Creating a violence response plan involves assessing your school’s individual situation, determining how to respond, and practicing what to do if violence happens.
Your school may already have a plan for dealing with fire or weather emergencies. In many cases, you can modify that plan to deal with incidents of violence. Be sure to address the following topics in your plan:
Communicating a Threat
Determine how you will communicate that people need to evacuate or lock down based on the size of your school. Could you use a public address system or assign certain people to deliver the message to various parts of the school? Could you communicate the threat via email?
Contacting Law Enforcement
Identify the staff members who will call the police if your school is threatened. Make sure each of them carry a cell phone at all times.
Post evacuation routes and procedures throughout the building and make sure teachers and students know where to meet after evacuating. Be sure to create a system for evacuating small children and people with disabilities, and determine how you will know that everyone has gotten out of the building safely.
Develop a plan with clear instructions on how to lock down different areas of the school if you are threatened by an outside force such as an active shooter.
Establish a plan for how injured individuals will be treated. Keep a stocked first aid kit in every classroom. Teachers should check regularly to make sure all items are available. All key volunteers and staff should be trained in first aid and CPR procedures.
Communicating with the Public
How will you deal with a possibly overwhelming response from people concerned about the situation, including parents, the community, and the media? Designate one or more spokespeople who will work with each audience.
Create a current list of all people (on- and off-site) who will respond to a crisis, and be sure to include their responsibilities and 24-hour telephone numbers. Update this information regularly.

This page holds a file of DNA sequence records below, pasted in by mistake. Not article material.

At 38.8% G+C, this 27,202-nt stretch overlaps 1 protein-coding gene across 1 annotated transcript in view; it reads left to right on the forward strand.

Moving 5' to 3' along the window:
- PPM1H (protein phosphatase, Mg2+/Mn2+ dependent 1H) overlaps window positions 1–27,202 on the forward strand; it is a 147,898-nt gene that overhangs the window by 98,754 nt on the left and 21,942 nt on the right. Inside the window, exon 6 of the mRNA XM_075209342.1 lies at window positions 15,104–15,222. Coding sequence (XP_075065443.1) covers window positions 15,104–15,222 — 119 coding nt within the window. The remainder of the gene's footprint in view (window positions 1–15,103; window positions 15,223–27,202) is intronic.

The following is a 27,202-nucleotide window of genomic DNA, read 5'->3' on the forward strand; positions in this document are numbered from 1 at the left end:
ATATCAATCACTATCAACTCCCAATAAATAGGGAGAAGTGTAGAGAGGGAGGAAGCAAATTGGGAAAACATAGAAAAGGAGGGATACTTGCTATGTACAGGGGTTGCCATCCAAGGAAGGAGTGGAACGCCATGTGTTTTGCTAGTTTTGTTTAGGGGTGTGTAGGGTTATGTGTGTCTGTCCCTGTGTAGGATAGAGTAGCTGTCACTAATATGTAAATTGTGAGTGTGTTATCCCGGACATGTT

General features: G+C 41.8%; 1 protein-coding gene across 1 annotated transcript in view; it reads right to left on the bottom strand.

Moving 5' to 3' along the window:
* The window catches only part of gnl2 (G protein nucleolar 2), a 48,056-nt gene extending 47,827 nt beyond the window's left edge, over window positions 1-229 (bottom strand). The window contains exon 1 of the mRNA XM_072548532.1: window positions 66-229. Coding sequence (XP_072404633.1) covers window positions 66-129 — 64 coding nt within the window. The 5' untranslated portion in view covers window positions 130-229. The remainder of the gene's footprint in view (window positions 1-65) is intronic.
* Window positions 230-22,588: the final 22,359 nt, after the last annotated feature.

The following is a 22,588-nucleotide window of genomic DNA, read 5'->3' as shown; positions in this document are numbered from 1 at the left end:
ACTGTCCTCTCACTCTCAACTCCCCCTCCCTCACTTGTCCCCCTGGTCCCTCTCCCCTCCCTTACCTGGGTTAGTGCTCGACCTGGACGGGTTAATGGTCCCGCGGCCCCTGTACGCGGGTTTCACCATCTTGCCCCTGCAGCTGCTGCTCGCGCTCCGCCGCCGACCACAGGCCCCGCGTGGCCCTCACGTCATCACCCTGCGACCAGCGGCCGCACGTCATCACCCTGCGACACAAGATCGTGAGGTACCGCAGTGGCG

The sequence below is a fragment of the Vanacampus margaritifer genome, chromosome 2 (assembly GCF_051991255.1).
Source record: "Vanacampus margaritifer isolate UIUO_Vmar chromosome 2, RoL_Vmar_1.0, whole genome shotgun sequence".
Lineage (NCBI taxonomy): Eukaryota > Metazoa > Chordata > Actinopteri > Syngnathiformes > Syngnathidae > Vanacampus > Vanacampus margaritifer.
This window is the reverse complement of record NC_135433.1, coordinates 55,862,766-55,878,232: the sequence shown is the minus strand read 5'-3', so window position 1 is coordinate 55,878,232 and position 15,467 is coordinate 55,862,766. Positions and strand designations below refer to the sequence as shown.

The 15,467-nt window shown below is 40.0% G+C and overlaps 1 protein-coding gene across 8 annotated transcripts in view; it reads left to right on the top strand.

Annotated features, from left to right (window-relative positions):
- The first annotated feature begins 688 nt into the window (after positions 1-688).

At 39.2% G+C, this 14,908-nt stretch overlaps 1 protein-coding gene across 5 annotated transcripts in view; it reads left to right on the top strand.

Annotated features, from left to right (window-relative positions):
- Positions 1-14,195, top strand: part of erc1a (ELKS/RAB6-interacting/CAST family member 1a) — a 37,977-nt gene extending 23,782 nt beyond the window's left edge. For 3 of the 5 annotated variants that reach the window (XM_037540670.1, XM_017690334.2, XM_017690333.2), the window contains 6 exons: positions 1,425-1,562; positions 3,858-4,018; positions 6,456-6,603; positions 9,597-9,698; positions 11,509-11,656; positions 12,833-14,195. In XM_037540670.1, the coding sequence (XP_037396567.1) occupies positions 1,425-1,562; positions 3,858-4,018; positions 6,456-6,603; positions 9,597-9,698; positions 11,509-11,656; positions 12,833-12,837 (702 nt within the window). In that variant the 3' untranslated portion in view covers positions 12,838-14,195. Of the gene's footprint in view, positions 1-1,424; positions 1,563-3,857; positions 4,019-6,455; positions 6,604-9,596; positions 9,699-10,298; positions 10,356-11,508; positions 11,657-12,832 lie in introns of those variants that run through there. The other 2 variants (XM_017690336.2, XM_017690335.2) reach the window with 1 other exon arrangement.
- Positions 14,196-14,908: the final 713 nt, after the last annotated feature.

Conducting Practice Drills
Regularly review and practice what you intend to do during and after an emergency. Ask someone from an emergency response agency to observe the drill and offer advice for improvement. Repeated practice helps people remember their roles and remain calm during an actual crisis. Drills can also identify problems in your response plan that could be prevented.
Inform Parents and Students
Your school staff and volunteers aren’t the only ones who need to know what to do during an emergency. If a crisis occurs, students and visitors will panic. They need to know the protocol for specific situations.
Parents instinctively will want to retrieve children from the building, but this may not be possible, and if it is, can result in chaos and delay. Regularly communicate your plan to parents so they understand how your school will protect their children during an emergency and know how to respond.
Evaluate Your Plan Regularly
Just as your school changes over time, so do your preparedness needs. Make plans to review your plan at the beginning of each new school year (or more often if necessary) as well.
Work with a local attorney to review plans annually to ensure that all policies and procedures comply with applicable laws and maintain practices tailored to your school ministry.
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*Content provided by Brotherhood Mutual